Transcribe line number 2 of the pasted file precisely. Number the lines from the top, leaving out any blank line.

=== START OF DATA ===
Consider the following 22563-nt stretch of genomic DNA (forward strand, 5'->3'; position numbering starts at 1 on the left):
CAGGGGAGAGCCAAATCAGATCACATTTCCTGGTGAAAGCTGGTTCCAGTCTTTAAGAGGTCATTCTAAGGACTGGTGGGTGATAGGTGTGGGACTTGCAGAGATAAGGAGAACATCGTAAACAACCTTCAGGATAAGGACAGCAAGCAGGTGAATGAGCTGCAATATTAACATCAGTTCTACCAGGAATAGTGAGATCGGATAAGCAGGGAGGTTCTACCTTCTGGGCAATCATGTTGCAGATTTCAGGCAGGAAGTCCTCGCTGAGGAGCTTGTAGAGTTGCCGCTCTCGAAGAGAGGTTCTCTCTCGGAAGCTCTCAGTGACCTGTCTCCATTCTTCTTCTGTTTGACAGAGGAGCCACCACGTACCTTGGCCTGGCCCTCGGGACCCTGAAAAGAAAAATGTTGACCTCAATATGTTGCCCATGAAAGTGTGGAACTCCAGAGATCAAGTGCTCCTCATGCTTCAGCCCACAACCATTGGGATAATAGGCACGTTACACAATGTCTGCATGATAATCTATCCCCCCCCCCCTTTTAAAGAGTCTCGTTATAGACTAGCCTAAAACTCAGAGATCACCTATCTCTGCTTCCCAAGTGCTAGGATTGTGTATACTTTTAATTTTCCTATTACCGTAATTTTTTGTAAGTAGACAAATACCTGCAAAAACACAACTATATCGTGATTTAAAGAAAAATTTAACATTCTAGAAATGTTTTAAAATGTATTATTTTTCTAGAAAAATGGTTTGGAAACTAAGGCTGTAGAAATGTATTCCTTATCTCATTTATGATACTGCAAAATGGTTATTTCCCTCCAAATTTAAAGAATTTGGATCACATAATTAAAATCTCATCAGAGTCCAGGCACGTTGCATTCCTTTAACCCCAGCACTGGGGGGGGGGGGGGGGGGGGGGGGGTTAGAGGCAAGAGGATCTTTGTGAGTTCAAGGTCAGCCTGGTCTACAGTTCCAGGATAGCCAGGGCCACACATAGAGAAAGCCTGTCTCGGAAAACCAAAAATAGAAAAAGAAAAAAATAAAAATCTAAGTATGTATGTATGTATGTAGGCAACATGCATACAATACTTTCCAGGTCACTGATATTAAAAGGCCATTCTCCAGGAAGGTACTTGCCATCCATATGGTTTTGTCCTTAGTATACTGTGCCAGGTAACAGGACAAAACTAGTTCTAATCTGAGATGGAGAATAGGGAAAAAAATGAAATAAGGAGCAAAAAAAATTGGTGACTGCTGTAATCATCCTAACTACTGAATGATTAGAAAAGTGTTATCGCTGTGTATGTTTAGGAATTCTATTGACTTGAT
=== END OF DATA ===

CAGGGGAGAGCCAAATCAGATCACATTTCCTGGTGAAAGCTGGTTCCAGTCTTTAAGAGGTCATTCTAAGGACTGGTGGGTGATAGGTGTGGGACTTGCAGAGATAAGGAGAACATCGTAAACAACCTTCAGGATAAGGACAGCAAGCAGGTGAATGAGCTGCAATATTAACATCAGTTCTACCAGGAATAGTGAGATCGGATAAGCAGGGAGGTTCTACCTTCTGGGCAATCATGTTGCAGATTTCAGGCAGGAAGTCCTCGCTGAGGAGCTTGTAGAGTTGCCGCTCTCGAAGAGAGGTTCTCTCTCGGAAGCTCTCAGTGACCTGTCTCCATTCTTCTTCTGTTTGACAGAGGAGCCACCACGTACCTTGGCCTGGCCCTCGGGACCCTGAAAAGAAAAATGTTGACCTCAATATGTTGCCCATGAAAGTGTGGAACTCCAGAGATCAAGTGCTCCTCATGCTTCAGCCCACAACCATTGGGATAATAGGCACGTTACACAATGTCTGCATGATAATCTATCCCCCCCCCCCTTTTAAAGAGTCTCGTTATAGACTAGCCTAAAACTCAGAGATCACCTATCTCTGCTTCCCAAGTGCTAGGATTGTGTATACTTTTAATTTTCCTATTACCGTAATTTTTTGTAAGTAGACAAATACCTGCAAAAACACAACTATATCGTGATTTAAAGAAAAATTTAACATTCTAGAAATGTTTTAAAATGTATTATTTTTCTAGAAAAATGGTTTGGAAACTAAGGCTGTAGAAATGTATTCCTTATCTCATTTATGATACTGCAAAATGGTTATTTCCCTCCAAATTTAAAGAATTTGGATCACATAATTAAAATCTCATCAGAGTCCAGGCACGTTGCATTCCTTTAACCCCAGCACTGGGGGGGGGGGGGGGGGGGGGGGGGTTAGAGGCAAGAGGATCTTTGTGAGTTCAAGGTCAGCCTGGTCTACAGTTCCAGGATAGCCAGGGCCACACATAGAGAAAGCCTGTCTCGGAAAACCAAAAATAGAAAAAGAAAAAAATAAAAATCTAAGTATGTATGTATGTATGTAGGCAACATGCATACAATACTTTCCAGGTCACTGATATTAAAAGGCCATTCTCCAGGAAGGTACTTGCCATCCATATGGTTTTGTCCTTAGTATACTGTGCCAGGTAACAGGACAAAACTAGTTCTAATCTGAGATGGAGAATAGGGAAAAAAATGAAATAAGGAGCAAAAAAAATTGGTGACTGCTGTAATCATCCTAACTACTGAATGATTAGAAAAGTGTTATCGCTGTGTATGTTTAGGAATTCTATTGACTTGAT